Doctors are seeing an increase in both mild and severe cases of Munchausen syndrome by proxy – the condition that is the focus of the high-profile “Take Care of Maya” study in Florida that ended this week.
Doctors tell The Post that the increasing incidence of the syndrome, in which caregivers exaggerate a child’s complaints to elicit sympathy, is caused by a number of factors – including the lure of attention on social media, the flood of information available online medical information and a dwindling trust in the medical establishment.
“It’s still rare, but you’re seeing it more often now,” said a Fort Myers-based pediatrician. “I am not taking a position one way or another on the Maya Kowalski case or how the hospital as a whole handled the situation. But there is cause for concern.”
Last month, Bronx mother Tajahnae Brown was arrested and charged with first-degree assault after authorities said she poisoned her 4-year-old daughter with “life-threatening levels” of anti-seizure medication.
Investigators alleged that Brown made 190 trips to different providers to obtain the unnecessary medication for her child.
In July, Texas mother and social media influencer Jessica Gasser was arrested and charged with faking her 3-year-old’s illness and causing medical harm.
Police said the 27-year-old gave her daughter 28 unnecessary shots and took her to dozens of doctor’s appointments in three states to keep up the charade.
The Fort Myers doctor said such cases represent the extreme end of a spectrum of sharp parental involvement in their children’s care – from overruling doctors who refused routine procedures to full-blown Munchausen cases by proxy in which children are clearly at risk.
“People go to WebMD now and think they know what’s going on with their child,” he said. “For some people it becomes compulsive. I see more parents refusing now than ever before. It’s a real problem.”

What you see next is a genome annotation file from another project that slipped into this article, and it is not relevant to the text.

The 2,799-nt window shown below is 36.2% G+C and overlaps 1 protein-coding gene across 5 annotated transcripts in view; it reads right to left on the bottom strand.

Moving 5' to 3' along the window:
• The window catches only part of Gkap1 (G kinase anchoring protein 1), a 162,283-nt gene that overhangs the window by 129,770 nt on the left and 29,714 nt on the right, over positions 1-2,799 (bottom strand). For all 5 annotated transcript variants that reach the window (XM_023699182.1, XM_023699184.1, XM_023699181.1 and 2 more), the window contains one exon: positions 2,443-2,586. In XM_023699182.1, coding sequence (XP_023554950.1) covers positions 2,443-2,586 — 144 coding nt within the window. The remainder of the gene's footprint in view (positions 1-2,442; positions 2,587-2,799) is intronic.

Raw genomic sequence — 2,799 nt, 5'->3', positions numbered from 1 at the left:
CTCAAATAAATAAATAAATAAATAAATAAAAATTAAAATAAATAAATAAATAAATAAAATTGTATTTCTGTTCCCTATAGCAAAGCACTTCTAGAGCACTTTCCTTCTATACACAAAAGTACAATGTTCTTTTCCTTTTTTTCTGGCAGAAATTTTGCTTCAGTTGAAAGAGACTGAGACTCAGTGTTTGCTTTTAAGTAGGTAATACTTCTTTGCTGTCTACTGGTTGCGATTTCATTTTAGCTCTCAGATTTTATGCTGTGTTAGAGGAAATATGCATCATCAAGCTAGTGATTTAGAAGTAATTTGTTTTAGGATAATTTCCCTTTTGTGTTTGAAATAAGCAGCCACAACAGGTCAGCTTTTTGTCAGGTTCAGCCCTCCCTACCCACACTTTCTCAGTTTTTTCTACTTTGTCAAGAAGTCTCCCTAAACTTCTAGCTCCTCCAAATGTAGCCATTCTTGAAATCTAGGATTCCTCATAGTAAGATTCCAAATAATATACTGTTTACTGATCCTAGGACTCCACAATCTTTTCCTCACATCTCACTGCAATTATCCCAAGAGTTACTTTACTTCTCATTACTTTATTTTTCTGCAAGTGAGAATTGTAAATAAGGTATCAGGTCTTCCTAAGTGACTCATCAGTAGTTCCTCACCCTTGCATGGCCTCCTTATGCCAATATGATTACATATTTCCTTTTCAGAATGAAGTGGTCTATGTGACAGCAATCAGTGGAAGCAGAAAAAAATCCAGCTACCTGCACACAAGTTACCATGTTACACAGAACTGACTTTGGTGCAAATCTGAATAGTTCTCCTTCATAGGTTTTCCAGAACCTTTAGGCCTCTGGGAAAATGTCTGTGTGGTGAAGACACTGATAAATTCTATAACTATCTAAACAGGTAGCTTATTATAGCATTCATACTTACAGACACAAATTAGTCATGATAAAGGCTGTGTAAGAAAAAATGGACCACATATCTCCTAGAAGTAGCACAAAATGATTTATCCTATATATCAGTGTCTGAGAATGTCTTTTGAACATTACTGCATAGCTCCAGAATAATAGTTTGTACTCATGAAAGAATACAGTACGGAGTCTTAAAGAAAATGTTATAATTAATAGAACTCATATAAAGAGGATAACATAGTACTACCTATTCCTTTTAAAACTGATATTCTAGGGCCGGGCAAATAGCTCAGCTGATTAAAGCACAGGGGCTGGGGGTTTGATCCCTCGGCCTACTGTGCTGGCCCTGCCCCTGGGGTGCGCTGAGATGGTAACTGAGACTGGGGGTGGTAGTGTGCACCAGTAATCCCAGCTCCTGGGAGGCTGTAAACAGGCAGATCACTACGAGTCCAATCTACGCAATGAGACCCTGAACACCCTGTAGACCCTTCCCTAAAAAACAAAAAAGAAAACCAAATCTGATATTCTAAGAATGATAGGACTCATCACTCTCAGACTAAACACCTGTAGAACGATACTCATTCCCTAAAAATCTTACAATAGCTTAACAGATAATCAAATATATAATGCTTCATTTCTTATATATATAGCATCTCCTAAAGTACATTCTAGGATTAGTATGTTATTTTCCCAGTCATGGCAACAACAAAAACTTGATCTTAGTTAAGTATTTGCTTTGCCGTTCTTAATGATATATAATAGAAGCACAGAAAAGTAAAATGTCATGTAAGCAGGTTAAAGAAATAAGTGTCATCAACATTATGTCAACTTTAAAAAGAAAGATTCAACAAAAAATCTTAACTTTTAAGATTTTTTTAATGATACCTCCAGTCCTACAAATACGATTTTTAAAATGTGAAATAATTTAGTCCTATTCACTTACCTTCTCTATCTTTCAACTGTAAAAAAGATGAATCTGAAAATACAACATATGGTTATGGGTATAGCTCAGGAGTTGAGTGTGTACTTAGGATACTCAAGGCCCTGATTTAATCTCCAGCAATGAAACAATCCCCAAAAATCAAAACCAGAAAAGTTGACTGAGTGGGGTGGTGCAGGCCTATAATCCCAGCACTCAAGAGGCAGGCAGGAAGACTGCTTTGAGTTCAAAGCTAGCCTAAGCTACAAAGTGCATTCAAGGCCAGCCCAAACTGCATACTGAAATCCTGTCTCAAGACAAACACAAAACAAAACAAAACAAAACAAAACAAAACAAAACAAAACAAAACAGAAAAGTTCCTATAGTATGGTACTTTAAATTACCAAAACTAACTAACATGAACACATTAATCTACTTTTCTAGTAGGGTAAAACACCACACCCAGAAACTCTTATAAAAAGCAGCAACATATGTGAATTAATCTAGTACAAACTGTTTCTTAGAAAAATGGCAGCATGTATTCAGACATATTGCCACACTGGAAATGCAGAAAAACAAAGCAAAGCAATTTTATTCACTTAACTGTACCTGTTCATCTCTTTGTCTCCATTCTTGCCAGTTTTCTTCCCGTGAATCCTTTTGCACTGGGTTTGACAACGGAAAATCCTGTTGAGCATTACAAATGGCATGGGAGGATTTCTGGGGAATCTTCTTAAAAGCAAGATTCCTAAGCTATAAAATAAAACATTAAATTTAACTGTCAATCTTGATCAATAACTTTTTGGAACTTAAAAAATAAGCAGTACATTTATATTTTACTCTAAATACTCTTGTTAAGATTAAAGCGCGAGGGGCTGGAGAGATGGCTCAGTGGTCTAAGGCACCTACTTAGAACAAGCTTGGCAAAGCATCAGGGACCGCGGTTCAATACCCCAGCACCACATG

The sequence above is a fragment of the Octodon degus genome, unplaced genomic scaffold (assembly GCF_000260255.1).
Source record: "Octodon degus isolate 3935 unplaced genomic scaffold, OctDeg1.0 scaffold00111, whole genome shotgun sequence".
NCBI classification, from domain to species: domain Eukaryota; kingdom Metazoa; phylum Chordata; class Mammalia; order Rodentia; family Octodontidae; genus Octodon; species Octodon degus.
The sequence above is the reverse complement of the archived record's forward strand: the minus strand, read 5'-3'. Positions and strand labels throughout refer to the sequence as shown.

A Jacksonville-based doctor echoed that sentiment, claiming she’s seeing more skepticism from parents today than in years past.
“Honestly, I think a lot of this is due to the controversy surrounding the COVID vaccine,” she said. “There were a lot of people who rejected it. In many cases this led to conflicts with their doctors. I think that has led to skepticism about other things beyond COVID. And that is unfortunate. It has real consequences.”
This doctor drew a parallel between the increase in home-schooling children and what she called “home-doctoring.”
In some of the more horrific Munchausen-by-proxy cases, social media attention — and the potential for illegal profit from fundraising events — are the driving forces, doctors said.
“In the past, there weren’t many opportunities for people to get something out of manufacturing or invention,” the Fort Myers doctor claimed. “That has now changed. I have to believe it matters.”
While the practitioners declined to comment on the jury’s verdict in the Maya Kowalski case, both said they hoped it would not have a chilling effect on doctors’ willingness to denounce questionable parental care.
“Can hospitals mishandle cases?” said the Jacksonville doctor. “Of course. There are a lot of gray areas here. But there are cases where intervention is necessary.”
A Florida jury ruled Thursday that Maya, now 17, was wrongfully incarcerated at Johns Hopkins All Children’s Hospital in St. Petersburg and found the facility liable for a $261 million fine.
Maya’s mother, Beata Kowalski, had urged doctors to give her aggressive ketamine treatments for what she said was a serious neurological disorder.
The hospital referred the case to the Florida Department of Child Welfare, and a judge later made Maya a ward of the state.
After three months of separation from her daughter, Beata Kowalski committed suicide in January 2017.
The hospital’s lawyers had argued that staff reported the mother out of legitimate concern for Maya’s well-being.
The family’s lawyers countered that the facility had wrongly dismissed the parents’ claims that Maya suffered from chronic regional pain syndrome and had inappropriately isolated her.
The case was documented in the Netflix documentary “Take Care of Maya,” which premiered on the streaming service on June 19 and was viewed 13.8 million times in the first two weeks of its release.